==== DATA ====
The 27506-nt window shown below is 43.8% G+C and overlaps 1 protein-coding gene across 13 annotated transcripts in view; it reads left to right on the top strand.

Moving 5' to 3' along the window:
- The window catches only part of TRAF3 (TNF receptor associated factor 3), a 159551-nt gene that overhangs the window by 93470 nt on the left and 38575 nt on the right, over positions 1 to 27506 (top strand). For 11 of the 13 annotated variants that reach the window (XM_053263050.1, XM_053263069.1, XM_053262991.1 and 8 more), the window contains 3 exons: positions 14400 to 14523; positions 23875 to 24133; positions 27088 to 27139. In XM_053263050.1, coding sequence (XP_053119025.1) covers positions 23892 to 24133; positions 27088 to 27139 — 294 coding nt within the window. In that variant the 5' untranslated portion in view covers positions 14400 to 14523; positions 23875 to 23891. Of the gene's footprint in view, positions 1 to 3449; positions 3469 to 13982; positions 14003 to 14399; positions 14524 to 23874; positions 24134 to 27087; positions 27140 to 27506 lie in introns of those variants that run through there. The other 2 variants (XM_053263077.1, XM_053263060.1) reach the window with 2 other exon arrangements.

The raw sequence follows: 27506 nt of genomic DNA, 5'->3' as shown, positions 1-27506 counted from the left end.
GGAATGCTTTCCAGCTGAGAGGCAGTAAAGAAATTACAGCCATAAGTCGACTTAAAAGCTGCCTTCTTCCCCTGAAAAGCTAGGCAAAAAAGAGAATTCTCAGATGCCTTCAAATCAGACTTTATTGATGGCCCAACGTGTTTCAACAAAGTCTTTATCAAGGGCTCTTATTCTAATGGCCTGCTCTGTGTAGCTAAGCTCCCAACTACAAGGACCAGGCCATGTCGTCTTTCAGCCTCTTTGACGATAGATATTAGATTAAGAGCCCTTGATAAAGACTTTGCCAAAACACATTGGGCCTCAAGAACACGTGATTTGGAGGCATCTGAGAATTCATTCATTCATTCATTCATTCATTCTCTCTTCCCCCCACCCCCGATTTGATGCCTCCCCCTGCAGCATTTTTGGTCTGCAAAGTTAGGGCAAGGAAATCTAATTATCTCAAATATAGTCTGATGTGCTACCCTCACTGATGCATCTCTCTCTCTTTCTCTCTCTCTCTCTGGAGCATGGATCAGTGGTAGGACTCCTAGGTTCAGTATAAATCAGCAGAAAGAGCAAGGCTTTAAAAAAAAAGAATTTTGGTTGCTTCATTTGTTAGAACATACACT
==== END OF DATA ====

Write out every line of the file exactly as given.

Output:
The 27506-nt window shown below is 43.8% G+C and overlaps 1 protein-coding gene across 13 annotated transcripts in view; it reads left to right on the top strand.

Moving 5' to 3' along the window:
- The window catches only part of TRAF3 (TNF receptor associated factor 3), a 159551-nt gene that overhangs the window by 93470 nt on the left and 38575 nt on the right, over positions 1 to 27506 (top strand). For 11 of the 13 annotated variants that reach the window (XM_053263050.1, XM_053263069.1, XM_053262991.1 and 8 more), the window contains 3 exons: positions 14400 to 14523; positions 23875 to 24133; positions 27088 to 27139. In XM_053263050.1, coding sequence (XP_053119025.1) covers positions 23892 to 24133; positions 27088 to 27139 — 294 coding nt within the window. In that variant the 5' untranslated portion in view covers positions 14400 to 14523; positions 23875 to 23891. Of the gene's footprint in view, positions 1 to 3449; positions 3469 to 13982; positions 14003 to 14399; positions 14524 to 23874; positions 24134 to 27087; positions 27140 to 27506 lie in introns of those variants that run through there. The other 2 variants (XM_053263077.1, XM_053263060.1) reach the window with 2 other exon arrangements.

The raw sequence follows: 27506 nt of genomic DNA, 5'->3' as shown, positions 1-27506 counted from the left end.
GGAATGCTTTCCAGCTGAGAGGCAGTAAAGAAATTACAGCCATAAGTCGACTTAAAAGCTGCCTTCTTCCCCTGAAAAGCTAGGCAAAAAAGAGAATTCTCAGATGCCTTCAAATCAGACTTTATTGATGGCCCAACGTGTTTCAACAAAGTCTTTATCAAGGGCTCTTATTCTAATGGCCTGCTCTGTGTAGCTAAGCTCCCAACTACAAGGACCAGGCCATGTCGTCTTTCAGCCTCTTTGACGATAGATATTAGATTAAGAGCCCTTGATAAAGACTTTGCCAAAACACATTGGGCCTCAAGAACACGTGATTTGGAGGCATCTGAGAATTCATTCATTCATTCATTCATTCATTCTCTCTTCCCCCCACCCCCGATTTGATGCCTCCCCCTGCAGCATTTTTGGTCTGCAAAGTTAGGGCAAGGAAATCTAATTATCTCAAATATAGTCTGATGTGCTACCCTCACTGATGCATCTCTCTCTCTTTCTCTCTCTCTCTCTGGAGCATGGATCAGTGGTAGGACTCCTAGGTTCAGTATAAATCAGCAGAAAGAGCAAGGCTTTAAAAAAAAAGAATTTTGGTTGCTTCATTTGTTAGAACATACACT